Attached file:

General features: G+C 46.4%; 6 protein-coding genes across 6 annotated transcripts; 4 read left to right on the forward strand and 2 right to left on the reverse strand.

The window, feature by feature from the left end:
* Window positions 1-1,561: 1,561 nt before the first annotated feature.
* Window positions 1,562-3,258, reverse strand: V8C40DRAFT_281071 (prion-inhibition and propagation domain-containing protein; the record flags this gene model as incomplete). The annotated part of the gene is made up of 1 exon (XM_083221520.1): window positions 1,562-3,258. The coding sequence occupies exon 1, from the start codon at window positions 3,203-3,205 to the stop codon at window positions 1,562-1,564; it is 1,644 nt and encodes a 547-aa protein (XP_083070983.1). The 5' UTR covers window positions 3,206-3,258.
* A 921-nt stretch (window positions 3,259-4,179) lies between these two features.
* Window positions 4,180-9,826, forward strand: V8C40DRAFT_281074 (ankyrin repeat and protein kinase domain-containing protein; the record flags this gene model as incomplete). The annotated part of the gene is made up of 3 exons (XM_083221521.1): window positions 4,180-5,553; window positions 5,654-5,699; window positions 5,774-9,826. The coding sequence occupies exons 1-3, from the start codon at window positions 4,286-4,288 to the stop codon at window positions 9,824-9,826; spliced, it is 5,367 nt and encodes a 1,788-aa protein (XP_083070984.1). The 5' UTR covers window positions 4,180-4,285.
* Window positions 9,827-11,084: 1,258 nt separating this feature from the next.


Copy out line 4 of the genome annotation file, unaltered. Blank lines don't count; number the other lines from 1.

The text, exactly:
* Window positions 1,562-3,258, reverse strand: V8C40DRAFT_281071 (prion-inhibition and propagation domain-containing protein; the record flags this gene model as incomplete). The annotated part of the gene is made up of 1 exon (XM_083221520.1): window positions 1,562-3,258. The coding sequence occupies exon 1, from the start codon at window positions 3,203-3,205 to the stop codon at window positions 1,562-1,564; it is 1,644 nt and encodes a 547-aa protein (XP_083070983.1). The 5' UTR covers window positions 3,206-3,258.